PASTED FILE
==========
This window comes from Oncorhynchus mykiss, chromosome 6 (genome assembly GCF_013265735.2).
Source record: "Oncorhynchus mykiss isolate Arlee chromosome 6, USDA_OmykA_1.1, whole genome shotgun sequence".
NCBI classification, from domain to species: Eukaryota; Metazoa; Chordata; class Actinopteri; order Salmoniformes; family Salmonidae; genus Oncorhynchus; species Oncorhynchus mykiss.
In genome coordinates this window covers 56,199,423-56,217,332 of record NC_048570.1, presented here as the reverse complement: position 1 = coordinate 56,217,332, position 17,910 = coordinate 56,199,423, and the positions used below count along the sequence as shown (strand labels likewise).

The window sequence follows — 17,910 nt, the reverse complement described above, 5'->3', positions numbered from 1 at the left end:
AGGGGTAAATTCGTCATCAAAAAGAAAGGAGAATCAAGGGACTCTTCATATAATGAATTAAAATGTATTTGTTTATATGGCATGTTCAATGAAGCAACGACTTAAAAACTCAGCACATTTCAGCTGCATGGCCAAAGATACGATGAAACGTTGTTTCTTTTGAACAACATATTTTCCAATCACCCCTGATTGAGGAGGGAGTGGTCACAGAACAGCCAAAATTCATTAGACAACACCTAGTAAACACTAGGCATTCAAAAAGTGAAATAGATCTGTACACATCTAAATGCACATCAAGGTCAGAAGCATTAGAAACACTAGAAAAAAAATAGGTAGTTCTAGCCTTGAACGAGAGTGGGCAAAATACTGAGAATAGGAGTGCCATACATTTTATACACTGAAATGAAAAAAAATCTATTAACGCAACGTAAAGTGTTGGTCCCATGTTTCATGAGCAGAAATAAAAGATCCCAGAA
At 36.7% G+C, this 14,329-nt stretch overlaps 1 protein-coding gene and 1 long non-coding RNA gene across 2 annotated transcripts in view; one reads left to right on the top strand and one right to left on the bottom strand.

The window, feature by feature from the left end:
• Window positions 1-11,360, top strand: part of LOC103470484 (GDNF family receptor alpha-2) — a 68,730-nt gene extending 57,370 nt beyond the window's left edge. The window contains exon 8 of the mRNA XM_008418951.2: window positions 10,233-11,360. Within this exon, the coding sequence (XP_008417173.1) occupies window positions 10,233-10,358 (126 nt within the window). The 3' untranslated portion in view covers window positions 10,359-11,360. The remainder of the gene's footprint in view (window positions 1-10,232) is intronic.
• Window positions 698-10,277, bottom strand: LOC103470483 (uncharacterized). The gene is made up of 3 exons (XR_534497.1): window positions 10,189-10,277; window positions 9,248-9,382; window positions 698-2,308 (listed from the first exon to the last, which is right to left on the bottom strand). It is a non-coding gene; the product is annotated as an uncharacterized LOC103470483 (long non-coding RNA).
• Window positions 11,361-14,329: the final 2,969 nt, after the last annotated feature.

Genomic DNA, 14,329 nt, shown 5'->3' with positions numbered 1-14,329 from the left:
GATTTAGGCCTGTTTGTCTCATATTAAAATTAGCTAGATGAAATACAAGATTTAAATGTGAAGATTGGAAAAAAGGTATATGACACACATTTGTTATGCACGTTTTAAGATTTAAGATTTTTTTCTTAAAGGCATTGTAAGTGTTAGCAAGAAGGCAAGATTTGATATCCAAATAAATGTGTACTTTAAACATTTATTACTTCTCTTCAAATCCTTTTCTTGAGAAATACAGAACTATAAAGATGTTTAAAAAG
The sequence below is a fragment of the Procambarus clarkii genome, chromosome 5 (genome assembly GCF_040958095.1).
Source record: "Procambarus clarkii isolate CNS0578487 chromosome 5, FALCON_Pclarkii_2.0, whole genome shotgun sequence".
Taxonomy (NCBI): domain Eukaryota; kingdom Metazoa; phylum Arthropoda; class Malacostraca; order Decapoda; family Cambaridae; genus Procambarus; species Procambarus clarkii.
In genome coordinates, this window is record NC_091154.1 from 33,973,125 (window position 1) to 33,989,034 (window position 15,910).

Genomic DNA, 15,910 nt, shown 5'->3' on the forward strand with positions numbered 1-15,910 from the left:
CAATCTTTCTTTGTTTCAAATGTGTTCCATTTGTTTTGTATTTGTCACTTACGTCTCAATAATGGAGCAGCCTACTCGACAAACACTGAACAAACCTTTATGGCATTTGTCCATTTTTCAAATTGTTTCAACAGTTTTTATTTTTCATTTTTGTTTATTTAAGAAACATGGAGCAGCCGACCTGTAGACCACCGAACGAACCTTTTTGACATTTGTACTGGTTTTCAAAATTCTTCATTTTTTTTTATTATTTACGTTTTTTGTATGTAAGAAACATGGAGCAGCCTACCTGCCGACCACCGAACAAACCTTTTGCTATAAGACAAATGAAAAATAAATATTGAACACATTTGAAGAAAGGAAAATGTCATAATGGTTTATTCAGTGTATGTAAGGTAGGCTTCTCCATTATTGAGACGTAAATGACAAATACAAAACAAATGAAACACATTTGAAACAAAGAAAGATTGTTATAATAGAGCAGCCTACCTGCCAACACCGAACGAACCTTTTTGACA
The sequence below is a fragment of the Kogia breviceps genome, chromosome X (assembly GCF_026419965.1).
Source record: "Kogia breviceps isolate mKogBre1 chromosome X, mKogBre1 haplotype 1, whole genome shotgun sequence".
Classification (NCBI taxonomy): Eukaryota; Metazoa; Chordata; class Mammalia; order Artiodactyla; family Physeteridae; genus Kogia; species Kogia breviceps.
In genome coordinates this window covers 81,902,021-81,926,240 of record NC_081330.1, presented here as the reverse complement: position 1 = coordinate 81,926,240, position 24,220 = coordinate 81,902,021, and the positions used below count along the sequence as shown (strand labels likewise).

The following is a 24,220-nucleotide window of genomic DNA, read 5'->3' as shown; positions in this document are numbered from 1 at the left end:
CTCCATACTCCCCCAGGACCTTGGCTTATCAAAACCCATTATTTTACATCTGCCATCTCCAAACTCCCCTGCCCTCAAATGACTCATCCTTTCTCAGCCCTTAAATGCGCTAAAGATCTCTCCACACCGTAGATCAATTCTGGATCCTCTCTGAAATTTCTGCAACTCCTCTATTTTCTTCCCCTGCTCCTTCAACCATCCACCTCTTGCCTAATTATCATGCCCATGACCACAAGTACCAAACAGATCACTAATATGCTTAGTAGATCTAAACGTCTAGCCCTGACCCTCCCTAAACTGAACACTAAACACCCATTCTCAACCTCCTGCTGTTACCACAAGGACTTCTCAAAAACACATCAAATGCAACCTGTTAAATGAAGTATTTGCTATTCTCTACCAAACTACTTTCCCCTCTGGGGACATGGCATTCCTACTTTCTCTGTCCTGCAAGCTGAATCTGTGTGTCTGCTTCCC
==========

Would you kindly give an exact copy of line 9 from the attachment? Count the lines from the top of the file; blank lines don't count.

• Window positions 1-11,360, top strand: part of LOC103470484 (GDNF family receptor alpha-2) — a 68,730-nt gene extending 57,370 nt beyond the window's left edge. The window contains exon 8 of the mRNA XM_008418951.2: window positions 10,233-11,360. Within this exon, the coding sequence (XP_008417173.1) occupies window positions 10,233-10,358 (126 nt within the window). The 3' untranslated portion in view covers window positions 10,359-11,360. The remainder of the gene's footprint in view (window positions 1-10,232) is intronic.